Canada needs to face off against its powerful southern neighbour by initiating a continental energy pact through renegotiation of the free-trade agreement, says the head of a national economic think-tank.
Jack Mintz, president and chief executive officer of the C.D. Howe Institute, says the alternative is “economic drift” for Canada, and an increasingly uneven playing field that could relegate investment in Canada’s energy sector to the back burner.
“This is the most important issue of this decade,” Mintz told a business audience in Calgary last week.
Despite characterizing the United States as “a 900-pound gorilla,” Mintz said Canada must take the lead in multilateral trade talks, just as it initiated free-trade discussions with the U.S. during the 1980s.
In his address to the Calgary Chamber of Commerce, Mintz called for Canada, the U.S. and Mexico to undertake tax, regulatory and environmental reforms – under the umbrella of the North American Free Trade Agreement – to ensure a continental supply of cheap and reliable energy for consumers.
|C.D. Howe president and CEO Jack Mintz called for immediate reforms.|
“The Canada-U.S. border is irrelevant when it comes to power,” said Mintz, the Deloitte & Touche professor of taxation at the University of Toronto’s J.L. Rotman School of Management.
Envisioning a broad, continental energy strategy, Mintz added: “I believe that we will benefit as Canadians from having open markets.”
Prior to 1998, electricity prices were well below three cents per kilowatt hour. Since 2000, Canadians have been paying, on average, eight cents per kilowatt hour.
“The era of cheap energy prices seen in the 1990s is now over,” said Mintz, a native of Edmonton.
The absence of a deregulated Canadian marketplace – with the exception of Alberta’s electrical power industry – has slowed down investment in critical infrastructure for pipelines and electrical transmission lines, Mintz said, passing on higher costs to consumers.
A deregulation strategy with a continental scope would reduce disruptions in power supply – blackouts and revolving brownouts – by encouraging new investment in infrastructure and efficiencies of scale among energy producers, he added.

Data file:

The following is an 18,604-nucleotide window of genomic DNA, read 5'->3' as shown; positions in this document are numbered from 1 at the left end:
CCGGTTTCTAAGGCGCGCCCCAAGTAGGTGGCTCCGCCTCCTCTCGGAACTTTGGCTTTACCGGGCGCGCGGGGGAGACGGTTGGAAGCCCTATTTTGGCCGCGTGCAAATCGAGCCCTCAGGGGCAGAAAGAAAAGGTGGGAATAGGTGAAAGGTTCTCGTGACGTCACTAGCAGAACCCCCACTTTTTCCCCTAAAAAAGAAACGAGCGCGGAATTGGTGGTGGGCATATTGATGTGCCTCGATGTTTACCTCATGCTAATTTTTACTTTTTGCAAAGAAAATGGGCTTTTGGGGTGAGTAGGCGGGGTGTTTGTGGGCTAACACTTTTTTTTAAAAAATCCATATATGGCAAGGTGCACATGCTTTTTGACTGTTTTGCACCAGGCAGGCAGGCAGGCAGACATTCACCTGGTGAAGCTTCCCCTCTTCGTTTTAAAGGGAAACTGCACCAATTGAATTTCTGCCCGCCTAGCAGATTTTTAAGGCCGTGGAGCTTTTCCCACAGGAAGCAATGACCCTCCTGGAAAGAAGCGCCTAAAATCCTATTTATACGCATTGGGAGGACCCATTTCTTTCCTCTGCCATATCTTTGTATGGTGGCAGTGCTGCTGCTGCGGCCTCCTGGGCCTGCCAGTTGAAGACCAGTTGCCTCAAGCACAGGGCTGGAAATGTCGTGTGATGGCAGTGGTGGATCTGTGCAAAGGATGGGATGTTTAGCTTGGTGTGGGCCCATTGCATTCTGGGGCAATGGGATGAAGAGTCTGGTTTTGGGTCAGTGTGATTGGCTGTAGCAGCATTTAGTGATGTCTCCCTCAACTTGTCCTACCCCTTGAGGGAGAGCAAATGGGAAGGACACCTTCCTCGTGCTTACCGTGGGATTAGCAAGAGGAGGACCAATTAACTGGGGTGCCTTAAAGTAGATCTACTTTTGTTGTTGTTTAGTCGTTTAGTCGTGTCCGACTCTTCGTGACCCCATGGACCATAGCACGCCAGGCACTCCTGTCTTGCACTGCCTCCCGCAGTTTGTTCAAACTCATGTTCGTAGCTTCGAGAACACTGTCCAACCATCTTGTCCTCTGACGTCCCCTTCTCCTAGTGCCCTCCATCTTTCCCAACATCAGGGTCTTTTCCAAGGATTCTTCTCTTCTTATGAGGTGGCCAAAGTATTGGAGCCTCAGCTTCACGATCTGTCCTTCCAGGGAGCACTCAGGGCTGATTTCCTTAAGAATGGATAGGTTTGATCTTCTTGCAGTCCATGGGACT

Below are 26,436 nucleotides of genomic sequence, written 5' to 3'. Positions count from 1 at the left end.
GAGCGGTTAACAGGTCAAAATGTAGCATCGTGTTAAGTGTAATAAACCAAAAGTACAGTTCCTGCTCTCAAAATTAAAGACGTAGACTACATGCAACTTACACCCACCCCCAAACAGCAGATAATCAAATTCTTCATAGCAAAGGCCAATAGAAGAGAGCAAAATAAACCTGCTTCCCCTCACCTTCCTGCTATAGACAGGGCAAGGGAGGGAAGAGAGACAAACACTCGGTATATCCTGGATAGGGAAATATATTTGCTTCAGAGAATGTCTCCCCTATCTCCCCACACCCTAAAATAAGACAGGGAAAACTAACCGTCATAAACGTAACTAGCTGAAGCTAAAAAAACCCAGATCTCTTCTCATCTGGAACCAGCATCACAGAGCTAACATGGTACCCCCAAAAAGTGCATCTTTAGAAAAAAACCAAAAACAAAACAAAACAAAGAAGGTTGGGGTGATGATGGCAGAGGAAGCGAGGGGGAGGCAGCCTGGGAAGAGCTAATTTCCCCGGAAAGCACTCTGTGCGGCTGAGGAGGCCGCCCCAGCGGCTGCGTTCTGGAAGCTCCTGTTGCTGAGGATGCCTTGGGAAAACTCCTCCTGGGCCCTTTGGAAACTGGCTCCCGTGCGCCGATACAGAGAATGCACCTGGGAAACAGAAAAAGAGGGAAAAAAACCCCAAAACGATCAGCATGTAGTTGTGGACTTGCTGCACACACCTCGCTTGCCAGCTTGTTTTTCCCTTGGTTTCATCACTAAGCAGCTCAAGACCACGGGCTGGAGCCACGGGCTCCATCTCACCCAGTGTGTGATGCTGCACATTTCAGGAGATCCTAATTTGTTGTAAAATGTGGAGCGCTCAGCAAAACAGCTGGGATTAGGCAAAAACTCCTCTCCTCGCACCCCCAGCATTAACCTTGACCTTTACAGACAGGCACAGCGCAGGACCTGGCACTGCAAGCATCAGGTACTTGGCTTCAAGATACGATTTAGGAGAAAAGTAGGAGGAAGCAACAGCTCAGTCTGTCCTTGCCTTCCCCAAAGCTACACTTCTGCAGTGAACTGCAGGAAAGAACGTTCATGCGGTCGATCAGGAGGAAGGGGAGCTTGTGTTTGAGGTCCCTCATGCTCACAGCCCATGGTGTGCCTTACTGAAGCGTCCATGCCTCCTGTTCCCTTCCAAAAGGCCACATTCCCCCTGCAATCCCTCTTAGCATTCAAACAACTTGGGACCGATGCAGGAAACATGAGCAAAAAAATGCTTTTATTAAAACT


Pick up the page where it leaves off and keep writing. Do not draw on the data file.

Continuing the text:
Mintz recommended a “one-stop shopping approach” for energy deregulation in Canada, so that producers, which operate province by province, don’t have to deal with up to three levels of government.
He also called for linkages between provinces, resulting in efficiencies for smaller provinces, and creating entry-level niches for new power producers in the marketplace.
Mintz noted that short-sighted, politically motivated policies at the provincial and federal levels could result in investment dollars in energy infrastructure flowing south of the border.
He also called for immediate reforms in corporate taxation, capital cost allowances and royalty regimes to attract resource companies to explore for new oil and gas reserves in Canada’s northern and far-flung frontier regions.
Mintz held up Alberta’s generic royalty system – developed to stimulate new growth of oilsands mega-projects – as “an outstanding royalty system that recognizes a relatively neutral rent.”
Under the Oil Sands Generic Royalty Regime, companies pay a one-per-cent royalty until the project’s capital costs are paid out. After payout, the government’s take increases to 25 per cent of the project’s net revenue or one per cent of the gross revenue, whichever figure is greater.